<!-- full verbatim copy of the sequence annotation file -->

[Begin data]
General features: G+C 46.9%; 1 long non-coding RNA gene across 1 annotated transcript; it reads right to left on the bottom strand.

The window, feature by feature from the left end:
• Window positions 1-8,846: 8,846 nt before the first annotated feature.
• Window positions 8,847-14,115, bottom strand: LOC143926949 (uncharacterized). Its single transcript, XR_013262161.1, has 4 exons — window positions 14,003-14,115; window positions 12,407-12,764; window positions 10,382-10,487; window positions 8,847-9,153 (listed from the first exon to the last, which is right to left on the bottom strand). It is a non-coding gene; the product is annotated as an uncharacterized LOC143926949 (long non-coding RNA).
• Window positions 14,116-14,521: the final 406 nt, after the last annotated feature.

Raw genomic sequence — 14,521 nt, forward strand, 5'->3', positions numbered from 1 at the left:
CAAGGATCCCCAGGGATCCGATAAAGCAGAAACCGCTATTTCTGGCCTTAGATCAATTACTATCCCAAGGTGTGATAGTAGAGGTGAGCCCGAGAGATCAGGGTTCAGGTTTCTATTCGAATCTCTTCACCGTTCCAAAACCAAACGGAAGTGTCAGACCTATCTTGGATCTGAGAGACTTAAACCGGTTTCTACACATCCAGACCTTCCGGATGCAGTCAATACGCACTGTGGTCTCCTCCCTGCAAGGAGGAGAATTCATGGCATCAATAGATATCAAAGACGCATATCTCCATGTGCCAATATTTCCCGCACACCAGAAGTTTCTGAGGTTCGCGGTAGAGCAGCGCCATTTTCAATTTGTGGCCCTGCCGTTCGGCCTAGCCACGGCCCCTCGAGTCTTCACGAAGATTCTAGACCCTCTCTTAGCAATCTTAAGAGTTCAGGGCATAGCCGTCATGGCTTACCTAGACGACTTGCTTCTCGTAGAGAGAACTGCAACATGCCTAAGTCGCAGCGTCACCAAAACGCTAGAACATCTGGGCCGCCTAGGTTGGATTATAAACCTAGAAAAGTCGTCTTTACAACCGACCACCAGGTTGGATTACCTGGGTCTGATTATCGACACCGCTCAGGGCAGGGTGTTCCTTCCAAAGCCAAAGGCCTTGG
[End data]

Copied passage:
General features: G+C 46.9%; 1 long non-coding RNA gene across 1 annotated transcript; it reads right to left on the bottom strand.

The window, feature by feature from the left end:
• Window positions 1-8,846: 8,846 nt before the first annotated feature.
• Window positions 8,847-14,115, bottom strand: LOC143926949 (uncharacterized). Its single transcript, XR_013262161.1, has 4 exons — window positions 14,003-14,115; window positions 12,407-12,764; window positions 10,382-10,487; window positions 8,847-9,153 (listed from the first exon to the last, which is right to left on the bottom strand). It is a non-coding gene; the product is annotated as an uncharacterized LOC143926949 (long non-coding RNA).
• Window positions 14,116-14,521: the final 406 nt, after the last annotated feature.

Raw genomic sequence — 14,521 nt, forward strand, 5'->3', positions numbered from 1 at the left:
CAAGGATCCCCAGGGATCCGATAAAGCAGAAACCGCTATTTCTGGCCTTAGATCAATTACTATCCCAAGGTGTGATAGTAGAGGTGAGCCCGAGAGATCAGGGTTCAGGTTTCTATTCGAATCTCTTCACCGTTCCAAAACCAAACGGAAGTGTCAGACCTATCTTGGATCTGAGAGACTTAAACCGGTTTCTACACATCCAGACCTTCCGGATGCAGTCAATACGCACTGTGGTCTCCTCCCTGCAAGGAGGAGAATTCATGGCATCAATAGATATCAAAGACGCATATCTCCATGTGCCAATATTTCCCGCACACCAGAAGTTTCTGAGGTTCGCGGTAGAGCAGCGCCATTTTCAATTTGTGGCCCTGCCGTTCGGCCTAGCCACGGCCCCTCGAGTCTTCACGAAGATTCTAGACCCTCTCTTAGCAATCTTAAGAGTTCAGGGCATAGCCGTCATGGCTTACCTAGACGACTTGCTTCTCGTAGAGAGAACTGCAACATGCCTAAGTCGCAGCGTCACCAAAACGCTAGAACATCTGGGCCGCCTAGGTTGGATTATAAACCTAGAAAAGTCGTCTTTACAACCGACCACCAGGTTGGATTACCTGGGTCTGATTATCGACACCGCTCAGGGCAGGGTGTTCCTTCCAAAGCCAAAGGCCTTGG